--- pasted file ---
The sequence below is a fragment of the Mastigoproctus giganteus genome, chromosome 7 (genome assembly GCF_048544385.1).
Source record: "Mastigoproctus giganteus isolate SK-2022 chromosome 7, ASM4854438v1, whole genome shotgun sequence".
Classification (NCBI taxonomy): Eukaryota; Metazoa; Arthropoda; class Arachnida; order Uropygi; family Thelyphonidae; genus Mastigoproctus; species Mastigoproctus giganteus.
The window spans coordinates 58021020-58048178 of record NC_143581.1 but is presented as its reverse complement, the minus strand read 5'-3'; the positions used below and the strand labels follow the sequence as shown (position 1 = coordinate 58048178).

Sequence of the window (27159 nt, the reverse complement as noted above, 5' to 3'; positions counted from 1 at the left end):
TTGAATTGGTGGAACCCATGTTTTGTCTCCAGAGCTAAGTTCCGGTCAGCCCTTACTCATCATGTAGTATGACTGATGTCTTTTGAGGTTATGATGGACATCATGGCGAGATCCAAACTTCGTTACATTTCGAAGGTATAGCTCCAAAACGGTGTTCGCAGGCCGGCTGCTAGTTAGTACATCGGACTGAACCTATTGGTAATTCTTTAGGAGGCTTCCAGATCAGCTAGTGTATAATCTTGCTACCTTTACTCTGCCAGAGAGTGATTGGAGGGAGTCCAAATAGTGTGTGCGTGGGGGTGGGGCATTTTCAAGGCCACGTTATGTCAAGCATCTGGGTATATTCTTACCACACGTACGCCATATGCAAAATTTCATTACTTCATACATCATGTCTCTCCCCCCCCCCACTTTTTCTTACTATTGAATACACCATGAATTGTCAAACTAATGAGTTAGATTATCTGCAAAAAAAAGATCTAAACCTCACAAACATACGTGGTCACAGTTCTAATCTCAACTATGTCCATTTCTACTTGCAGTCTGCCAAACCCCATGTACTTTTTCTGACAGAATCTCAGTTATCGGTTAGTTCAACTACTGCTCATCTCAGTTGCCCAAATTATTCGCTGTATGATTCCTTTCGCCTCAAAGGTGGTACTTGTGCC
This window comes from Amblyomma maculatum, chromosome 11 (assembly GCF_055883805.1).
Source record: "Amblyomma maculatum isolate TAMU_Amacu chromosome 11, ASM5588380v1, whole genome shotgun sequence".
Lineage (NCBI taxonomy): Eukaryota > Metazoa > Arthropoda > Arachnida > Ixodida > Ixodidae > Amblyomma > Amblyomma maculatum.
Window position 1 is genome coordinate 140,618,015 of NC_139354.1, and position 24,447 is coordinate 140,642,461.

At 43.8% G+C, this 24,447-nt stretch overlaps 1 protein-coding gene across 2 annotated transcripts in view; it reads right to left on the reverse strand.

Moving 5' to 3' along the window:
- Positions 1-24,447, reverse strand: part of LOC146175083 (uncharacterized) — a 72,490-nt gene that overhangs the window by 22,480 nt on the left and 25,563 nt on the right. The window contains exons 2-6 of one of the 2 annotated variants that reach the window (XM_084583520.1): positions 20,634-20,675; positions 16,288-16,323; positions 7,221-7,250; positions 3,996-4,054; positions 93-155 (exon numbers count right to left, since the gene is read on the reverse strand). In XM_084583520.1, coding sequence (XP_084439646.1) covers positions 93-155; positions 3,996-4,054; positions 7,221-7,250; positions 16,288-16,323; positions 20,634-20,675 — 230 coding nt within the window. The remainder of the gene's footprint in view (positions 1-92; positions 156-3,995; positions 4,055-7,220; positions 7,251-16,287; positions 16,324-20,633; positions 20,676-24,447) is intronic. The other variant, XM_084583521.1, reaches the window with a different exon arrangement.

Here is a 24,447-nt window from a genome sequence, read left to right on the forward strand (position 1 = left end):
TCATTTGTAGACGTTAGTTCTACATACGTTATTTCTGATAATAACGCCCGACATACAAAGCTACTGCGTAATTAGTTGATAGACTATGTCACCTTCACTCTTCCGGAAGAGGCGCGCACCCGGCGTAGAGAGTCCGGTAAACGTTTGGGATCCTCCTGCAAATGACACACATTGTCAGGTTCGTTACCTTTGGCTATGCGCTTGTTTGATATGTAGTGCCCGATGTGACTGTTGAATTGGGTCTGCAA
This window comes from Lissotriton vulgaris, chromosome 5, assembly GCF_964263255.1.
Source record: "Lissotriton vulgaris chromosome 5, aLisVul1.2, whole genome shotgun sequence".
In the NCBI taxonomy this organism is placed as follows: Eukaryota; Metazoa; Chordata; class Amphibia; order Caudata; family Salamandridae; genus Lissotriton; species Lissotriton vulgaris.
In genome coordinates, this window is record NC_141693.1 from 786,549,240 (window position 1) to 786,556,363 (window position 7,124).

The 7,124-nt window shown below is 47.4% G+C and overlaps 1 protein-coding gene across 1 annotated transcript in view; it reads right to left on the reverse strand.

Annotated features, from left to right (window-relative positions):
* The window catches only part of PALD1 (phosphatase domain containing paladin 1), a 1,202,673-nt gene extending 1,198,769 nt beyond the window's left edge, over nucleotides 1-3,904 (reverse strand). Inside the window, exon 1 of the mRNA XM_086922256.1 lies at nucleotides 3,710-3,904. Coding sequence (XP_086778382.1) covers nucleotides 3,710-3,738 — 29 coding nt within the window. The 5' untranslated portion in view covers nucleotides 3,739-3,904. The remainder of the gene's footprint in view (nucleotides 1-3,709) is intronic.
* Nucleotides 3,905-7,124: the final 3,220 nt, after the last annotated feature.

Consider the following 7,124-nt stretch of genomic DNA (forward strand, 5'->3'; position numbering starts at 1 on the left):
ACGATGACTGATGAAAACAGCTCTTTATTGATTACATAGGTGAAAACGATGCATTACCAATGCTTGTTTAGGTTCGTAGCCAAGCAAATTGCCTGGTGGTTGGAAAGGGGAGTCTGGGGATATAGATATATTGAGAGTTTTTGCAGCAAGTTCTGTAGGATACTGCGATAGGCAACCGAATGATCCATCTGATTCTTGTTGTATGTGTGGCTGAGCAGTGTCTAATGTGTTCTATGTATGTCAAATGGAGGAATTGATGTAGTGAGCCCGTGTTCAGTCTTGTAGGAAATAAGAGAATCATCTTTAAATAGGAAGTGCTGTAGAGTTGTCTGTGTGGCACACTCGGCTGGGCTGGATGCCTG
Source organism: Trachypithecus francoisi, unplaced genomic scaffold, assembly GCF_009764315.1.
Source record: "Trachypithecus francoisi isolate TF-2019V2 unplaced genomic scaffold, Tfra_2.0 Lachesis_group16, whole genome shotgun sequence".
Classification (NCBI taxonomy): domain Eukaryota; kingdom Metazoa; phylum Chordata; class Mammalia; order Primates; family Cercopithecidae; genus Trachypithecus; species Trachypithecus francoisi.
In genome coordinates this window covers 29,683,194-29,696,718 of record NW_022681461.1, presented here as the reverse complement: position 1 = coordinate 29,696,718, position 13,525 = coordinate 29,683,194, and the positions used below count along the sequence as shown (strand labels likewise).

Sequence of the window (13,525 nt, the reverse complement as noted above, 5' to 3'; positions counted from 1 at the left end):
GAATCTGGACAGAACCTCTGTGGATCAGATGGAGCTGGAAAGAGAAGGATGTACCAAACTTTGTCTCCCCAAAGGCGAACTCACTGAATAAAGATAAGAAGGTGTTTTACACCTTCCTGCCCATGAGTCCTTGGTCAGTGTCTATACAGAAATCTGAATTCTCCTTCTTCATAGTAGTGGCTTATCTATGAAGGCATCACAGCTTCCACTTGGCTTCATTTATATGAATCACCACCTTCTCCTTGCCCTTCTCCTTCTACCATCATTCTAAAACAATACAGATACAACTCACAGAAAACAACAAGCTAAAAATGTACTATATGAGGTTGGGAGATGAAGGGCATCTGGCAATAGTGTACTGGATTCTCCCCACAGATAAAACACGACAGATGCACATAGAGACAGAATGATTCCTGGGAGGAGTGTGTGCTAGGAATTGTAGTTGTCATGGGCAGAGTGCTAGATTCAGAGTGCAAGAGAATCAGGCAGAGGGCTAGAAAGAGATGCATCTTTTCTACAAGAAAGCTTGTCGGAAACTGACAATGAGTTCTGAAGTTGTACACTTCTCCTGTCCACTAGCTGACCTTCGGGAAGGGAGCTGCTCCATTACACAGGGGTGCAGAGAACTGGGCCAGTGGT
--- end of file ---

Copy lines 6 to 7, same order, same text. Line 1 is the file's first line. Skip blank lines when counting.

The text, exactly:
TTGAATTGGTGGAACCCATGTTTTGTCTCCAGAGCTAAGTTCCGGTCAGCCCTTACTCATCATGTAGTATGACTGATGTCTTTTGAGGTTATGATGGACATCATGGCGAGATCCAAACTTCGTTACATTTCGAAGGTATAGCTCCAAAACGGTGTTCGCAGGCCGGCTGCTAGTTAGTACATCGGACTGAACCTATTGGTAATTCTTTAGGAGGCTTCCAGATCAGCTAGTGTATAATCTTGCTACCTTTACTCTGCCAGAGAGTGATTGGAGGGAGTCCAAATAGTGTGTGCGTGGGGGTGGGGCATTTTCAAGGCCACGTTATGTCAAGCATCTGGGTATATTCTTACCACACGTACGCCATATGCAAAATTTCATTACTTCATACATCATGTCTCTCCCCCCCCCCACTTTTTCTTACTATTGAATACACCATGAATTGTCAAACTAATGAGTTAGATTATCTGCAAAAAAAAGATCTAAACCTCACAAACATACGTGGTCACAGTTCTAATCTCAACTATGTCCATTTCTACTTGCAGTCTGCCAAACCCCATGTACTTTTTCTGACAGAATCTCAGTTATCGGTTAGTTCAACTACTGCTCATCTCAGTTGCCCAAATTATTCGCTGTATGATTCCTTTCGCCTCAAAGGTGGTACTTGTGCC
This window comes from Amblyomma maculatum, chromosome 11 (assembly GCF_055883805.1).